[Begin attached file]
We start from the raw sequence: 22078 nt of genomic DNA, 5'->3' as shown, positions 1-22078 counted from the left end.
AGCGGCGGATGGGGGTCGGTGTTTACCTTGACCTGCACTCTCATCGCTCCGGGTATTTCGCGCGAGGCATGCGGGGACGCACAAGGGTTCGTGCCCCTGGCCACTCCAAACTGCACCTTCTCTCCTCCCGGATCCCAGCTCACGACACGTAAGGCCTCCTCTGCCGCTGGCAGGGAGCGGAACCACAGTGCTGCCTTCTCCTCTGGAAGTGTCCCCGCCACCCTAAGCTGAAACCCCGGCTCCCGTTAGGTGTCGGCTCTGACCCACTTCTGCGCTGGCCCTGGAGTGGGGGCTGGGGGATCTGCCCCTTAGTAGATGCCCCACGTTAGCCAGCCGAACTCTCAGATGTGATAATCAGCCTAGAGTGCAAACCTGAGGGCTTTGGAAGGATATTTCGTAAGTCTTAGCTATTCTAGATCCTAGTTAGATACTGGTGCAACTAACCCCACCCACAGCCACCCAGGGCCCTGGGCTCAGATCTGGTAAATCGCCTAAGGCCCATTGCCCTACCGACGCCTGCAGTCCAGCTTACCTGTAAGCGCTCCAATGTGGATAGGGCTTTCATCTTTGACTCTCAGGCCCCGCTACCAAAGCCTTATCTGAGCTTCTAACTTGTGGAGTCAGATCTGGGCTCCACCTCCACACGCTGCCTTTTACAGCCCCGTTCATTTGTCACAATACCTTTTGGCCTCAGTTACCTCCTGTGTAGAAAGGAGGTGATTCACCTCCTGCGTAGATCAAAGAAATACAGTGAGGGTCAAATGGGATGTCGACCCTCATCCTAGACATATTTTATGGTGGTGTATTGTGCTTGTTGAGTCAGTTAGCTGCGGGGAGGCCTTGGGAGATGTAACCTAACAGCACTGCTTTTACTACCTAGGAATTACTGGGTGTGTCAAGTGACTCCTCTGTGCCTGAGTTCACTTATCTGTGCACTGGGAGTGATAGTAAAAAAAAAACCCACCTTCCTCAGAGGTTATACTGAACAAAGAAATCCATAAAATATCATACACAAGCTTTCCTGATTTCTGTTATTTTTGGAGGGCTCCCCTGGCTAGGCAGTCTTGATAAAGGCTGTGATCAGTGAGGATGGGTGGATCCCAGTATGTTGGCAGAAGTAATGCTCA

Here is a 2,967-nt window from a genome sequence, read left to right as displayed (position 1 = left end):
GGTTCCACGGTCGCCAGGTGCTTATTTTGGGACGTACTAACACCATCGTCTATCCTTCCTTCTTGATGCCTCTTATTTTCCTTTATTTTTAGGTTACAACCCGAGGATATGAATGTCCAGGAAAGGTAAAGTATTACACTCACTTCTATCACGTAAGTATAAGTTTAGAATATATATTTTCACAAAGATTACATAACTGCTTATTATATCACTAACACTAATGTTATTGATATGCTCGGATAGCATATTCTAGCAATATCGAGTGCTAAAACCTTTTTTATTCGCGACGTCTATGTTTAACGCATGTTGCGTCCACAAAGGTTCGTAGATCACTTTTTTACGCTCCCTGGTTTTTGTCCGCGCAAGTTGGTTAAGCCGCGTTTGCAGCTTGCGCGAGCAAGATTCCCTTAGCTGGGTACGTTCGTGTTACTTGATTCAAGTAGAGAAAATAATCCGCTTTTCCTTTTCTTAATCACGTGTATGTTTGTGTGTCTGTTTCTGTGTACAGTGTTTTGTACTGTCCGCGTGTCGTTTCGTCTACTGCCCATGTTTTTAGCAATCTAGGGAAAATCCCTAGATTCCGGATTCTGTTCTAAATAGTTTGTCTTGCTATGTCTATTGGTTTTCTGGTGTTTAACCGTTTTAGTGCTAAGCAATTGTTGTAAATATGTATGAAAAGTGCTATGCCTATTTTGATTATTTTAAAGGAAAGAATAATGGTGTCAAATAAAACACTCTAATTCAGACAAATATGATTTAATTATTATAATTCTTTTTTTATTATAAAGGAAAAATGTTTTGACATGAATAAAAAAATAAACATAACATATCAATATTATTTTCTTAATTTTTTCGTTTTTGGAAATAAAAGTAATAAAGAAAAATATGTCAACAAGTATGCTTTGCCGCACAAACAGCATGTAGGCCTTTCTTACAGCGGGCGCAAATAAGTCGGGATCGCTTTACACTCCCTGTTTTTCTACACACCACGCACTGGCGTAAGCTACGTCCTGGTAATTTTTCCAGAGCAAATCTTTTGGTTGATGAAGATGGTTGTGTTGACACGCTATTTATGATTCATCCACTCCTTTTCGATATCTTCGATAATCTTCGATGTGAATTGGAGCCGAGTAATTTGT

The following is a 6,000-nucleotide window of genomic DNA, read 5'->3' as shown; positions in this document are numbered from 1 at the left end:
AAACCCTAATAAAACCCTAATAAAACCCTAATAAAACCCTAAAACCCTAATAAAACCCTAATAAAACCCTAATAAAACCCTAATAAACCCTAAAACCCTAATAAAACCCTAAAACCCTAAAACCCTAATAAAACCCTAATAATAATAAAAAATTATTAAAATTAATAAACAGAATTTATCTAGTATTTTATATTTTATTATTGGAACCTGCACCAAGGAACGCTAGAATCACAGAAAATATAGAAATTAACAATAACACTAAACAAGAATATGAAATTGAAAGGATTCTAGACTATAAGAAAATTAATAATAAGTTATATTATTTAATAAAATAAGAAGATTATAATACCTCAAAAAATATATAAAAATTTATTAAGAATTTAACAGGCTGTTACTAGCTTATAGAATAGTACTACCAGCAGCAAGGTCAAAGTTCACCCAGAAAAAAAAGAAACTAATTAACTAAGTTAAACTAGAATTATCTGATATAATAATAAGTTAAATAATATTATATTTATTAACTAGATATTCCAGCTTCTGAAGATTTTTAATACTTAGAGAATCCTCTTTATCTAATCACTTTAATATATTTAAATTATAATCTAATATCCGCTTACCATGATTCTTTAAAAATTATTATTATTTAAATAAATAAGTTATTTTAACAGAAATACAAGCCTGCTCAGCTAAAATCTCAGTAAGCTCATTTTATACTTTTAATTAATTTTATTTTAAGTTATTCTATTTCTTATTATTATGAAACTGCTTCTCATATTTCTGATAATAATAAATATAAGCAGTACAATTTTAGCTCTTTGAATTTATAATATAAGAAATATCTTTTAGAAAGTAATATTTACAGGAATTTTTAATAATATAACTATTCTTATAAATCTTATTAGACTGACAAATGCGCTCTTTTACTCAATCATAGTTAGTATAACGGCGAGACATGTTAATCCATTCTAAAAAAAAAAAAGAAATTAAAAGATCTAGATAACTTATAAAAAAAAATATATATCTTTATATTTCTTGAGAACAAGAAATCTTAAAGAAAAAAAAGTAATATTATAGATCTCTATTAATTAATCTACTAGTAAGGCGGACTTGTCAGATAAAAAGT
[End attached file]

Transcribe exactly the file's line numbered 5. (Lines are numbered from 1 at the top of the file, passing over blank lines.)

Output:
The following is a 6,000-nucleotide window of genomic DNA, read 5'->3' as shown; positions in this document are numbered from 1 at the left end: